‘I commend to you Phoebe’

by
25 May 2018

Poor imagination has populated the New Testament with men, Paula Gooder says. She tells Madeleine Davies about redressing the balance

METROPOLITAN MUSEUM OF MODERN ART

Portrait of a woman, Roman period, A.D. 90–120

Portrait of a woman, Roman period, A.D. 90–120

AT THE end of a recent Channel 4 documentary, Jesus’s Female Disciples, a series of stone women rose from the façade of St Peter’s Basilica to join the men gazing down on the beetling tourists below. It was a powerful riposte to an earlier scene, in which viewers were shown early sarcophagus carvings depicting the raising of Lazarus. Mary and Martha were gradually shrunk, before being completely erased.

The presenter, Professor Joan Taylor, observed of Mary: “She’s just a kind of footstool in the corner.”

Watching the programme, Dr Paula Gooder, a New Testament scholar, was struck afresh that, 2000 years later, acts of erasure continue to be performed by our own imaginations.

“Imagine a scene in which we talk about Jesus and his disciples, and you imagine men and what they were doing,” she observes. “We have to imagine women there, because they were there. How do we begin to get that more normalised view out to people in churches?”

She is not entirely sure of the answer, but her new book, Phoebe, suggests that it lies, at least in part, in firing imagination with scholarship. It is the story of the deacon and benefactor named by Paul in Romans 16.

It is not, Dr Gooder emphasises, a novel. She would not presume to call herself a novelist, and, in any case, there were “constraining factors” that don’t apply to novels in which the story drives everything.

At the back of the book are detailed notes setting out the scholarship that underpins every element of the story, from the size and layout of Roman houses to first-century beliefs about honour and shame, and marriage and patronage; even the reliance of ordinary Romans on “take-away” food stands. Dr Gooder has tried to keep Phoebe “as pegged to history as far as I can”.

It is, nevertheless, her first foray into “historical imagination” — something not usually applied to Paul’s letters, to the detriment of our understanding, she suggests.

“Techniques of meditation that we do around Gospel stories will often encourage you to imagine yourself into the time of Jesus; but you never, ever do that around Paul’s letters,” she argues. “Just imagining yourself into what it looked like, what it might have been heard like — did you agree? did you not agree? — lifts it off the page.” There is, she says, a “good reason” for hesitation. “We want to deal in truth, but, if you use careful imagination, and you use the history you know, you can get access to a different form of truth, which is an emotional, spiritual truth.”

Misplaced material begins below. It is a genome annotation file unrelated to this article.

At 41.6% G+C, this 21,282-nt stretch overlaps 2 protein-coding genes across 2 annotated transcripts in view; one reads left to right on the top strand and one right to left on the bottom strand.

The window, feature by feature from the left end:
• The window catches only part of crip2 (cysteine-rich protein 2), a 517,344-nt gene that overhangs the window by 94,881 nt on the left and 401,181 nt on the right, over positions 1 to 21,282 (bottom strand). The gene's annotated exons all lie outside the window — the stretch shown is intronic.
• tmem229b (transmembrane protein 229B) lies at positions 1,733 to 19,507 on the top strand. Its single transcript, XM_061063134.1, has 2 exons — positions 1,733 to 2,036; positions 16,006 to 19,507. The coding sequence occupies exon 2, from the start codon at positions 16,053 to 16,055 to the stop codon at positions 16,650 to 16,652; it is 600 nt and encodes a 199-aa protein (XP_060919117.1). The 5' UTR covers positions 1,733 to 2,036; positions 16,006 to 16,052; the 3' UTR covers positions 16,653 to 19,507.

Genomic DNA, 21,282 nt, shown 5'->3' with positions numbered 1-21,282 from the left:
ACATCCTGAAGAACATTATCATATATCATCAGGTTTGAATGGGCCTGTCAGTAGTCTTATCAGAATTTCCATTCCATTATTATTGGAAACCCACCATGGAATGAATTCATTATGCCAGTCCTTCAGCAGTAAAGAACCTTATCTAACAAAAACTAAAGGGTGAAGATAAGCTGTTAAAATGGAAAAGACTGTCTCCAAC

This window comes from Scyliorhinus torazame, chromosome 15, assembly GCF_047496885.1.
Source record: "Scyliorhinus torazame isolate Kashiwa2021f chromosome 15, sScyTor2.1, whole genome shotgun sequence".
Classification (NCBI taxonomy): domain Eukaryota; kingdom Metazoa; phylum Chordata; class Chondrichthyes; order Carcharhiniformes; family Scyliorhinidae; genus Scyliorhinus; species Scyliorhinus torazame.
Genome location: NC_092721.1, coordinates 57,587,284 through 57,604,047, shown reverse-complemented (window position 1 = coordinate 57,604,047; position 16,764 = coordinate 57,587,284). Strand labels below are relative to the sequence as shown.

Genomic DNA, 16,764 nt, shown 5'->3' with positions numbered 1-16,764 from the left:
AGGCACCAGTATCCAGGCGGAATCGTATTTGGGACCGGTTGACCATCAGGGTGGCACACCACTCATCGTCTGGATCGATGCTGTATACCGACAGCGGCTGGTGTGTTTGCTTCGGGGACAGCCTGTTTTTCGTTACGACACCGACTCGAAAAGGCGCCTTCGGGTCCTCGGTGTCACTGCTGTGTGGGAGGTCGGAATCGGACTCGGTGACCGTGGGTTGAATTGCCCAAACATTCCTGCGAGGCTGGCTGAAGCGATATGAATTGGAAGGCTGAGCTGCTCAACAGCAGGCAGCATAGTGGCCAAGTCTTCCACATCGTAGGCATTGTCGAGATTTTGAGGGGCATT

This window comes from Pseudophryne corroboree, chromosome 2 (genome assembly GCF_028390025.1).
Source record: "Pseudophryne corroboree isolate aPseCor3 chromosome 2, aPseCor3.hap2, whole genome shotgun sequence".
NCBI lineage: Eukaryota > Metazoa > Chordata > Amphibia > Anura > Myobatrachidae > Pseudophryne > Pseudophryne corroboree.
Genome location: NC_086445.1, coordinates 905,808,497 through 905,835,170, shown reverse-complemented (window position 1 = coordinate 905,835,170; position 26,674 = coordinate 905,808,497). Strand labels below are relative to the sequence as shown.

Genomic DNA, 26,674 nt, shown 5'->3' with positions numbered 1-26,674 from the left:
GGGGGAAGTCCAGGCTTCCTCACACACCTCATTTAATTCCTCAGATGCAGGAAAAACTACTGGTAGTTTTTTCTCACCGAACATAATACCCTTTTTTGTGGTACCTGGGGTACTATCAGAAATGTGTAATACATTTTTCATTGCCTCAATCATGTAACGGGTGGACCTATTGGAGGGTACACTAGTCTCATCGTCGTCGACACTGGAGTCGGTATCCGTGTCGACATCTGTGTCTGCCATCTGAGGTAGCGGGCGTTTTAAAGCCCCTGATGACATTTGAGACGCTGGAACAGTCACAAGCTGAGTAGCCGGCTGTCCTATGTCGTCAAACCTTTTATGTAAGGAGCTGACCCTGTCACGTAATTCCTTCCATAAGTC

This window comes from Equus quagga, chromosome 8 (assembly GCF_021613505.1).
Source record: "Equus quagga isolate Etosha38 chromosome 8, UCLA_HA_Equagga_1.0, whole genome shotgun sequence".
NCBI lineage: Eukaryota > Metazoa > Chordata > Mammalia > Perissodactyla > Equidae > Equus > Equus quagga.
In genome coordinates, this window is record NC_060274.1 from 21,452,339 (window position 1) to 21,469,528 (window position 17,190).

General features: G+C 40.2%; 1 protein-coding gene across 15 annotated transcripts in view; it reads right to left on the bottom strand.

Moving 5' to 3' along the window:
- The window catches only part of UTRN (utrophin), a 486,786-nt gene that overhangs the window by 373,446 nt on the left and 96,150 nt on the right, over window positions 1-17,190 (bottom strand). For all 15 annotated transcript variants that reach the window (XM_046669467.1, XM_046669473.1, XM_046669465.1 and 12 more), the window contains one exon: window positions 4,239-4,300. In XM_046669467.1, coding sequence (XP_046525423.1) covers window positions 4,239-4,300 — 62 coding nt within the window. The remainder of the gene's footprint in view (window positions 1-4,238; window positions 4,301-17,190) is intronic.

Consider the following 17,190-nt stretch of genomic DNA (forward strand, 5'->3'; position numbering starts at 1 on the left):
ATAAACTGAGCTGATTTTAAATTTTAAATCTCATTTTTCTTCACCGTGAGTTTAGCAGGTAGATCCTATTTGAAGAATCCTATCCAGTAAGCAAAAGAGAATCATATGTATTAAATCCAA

DR GOODER, who spent 12 years in ministerial formation before taking up her current position as director of mission learning and development for the diocese of Birmingham, has long found the two-verse reference to Phoebe “tantalising”. Despite its brevity (easily explained, she says, given that “we are the trespassers into a bit of private correspondence”), there are various points of scholarly agreement, she says.

Phoebe was a deacon of the church in Corinth and a wealthy patron. Her name was normally given to slaves, “and therefore she would have been a freed slave”. She took Paul’s letter from Corinth to Rome, “and therefore was probably the first person who explained it to anyone who wasn’t Paul.” These four pieces of information are “gold”, she suggests. “You can’t not do something with that.”

Persecution, conversion, and intra-church debate are all explored in the book, which contains an affectionate depiction of the intimacy and excitement of early church communities. But it is Phoebe’s memories as a slave which give the book its heart.

“The harsh reality about being a woman who was a slave in the first century was that your body wasn’t your own,” Dr Gooder observes. “Just as now.” While her scholarly notes testify to the particularity of first-century customs and beliefs, the story itself contains numerous nods to modern culture. Women continue to be enslaved, and abused; debates about the part they play in the Church rage on.

“It’s a reflection on what prevents a woman who is clearly already in certain levels of leadership from going into another greater form of leadership,” she explains. (Phoebe eventually leads a mission to Spain.) There remain “some very contextual reasons why some women struggle to occupy their role in leadership more than men do”.

A line in the closing pages — “Phoebe has been battling her calling ever since we met her” — was “definitely autobiographical.

“It is frankly quite hard to be a woman in leadership in the Church,” Dr Gooder says. “Given half a chance, I would not be high-profile, doing big speaking events. . . It is apparently what God has called me to do.” Part of that reticence, she says, is about the fact that, “as a woman, you get a lot more negative feedback than you do as a man.”

GRAHAM LACDAODr Gooder, speaking at St Paul’s Cathedral

ON TWITTER this year, in response to a cartoon illustrating this phenomenon, she revealed that, two years ago, she had stepped back from speaking engagements. It prompted a wave of encouragement and solidarity, but also the suggestion that it was necessary for women speakers to have a “wing-person”.

One woman friend recalled “keeping a watch” on Dr Gooder at a clergy conference when “four male clergy were wrangling with you just before you were due to speak”. Her friend had to “call time” with five minutes to go.

“In all honesty, it’s quantity,” Dr Gooder explains. “When you say these kinds of things, people go ‘Oh dear, she’s a tender flower; a couple of negative comments and she wobbles.’ We’re not talking a couple. . . If you count them up over the years, we’re definitely into thousands, about appearance, tone of voice, whether I ought to be doing it, whether I can do it, whether I understand my theology.”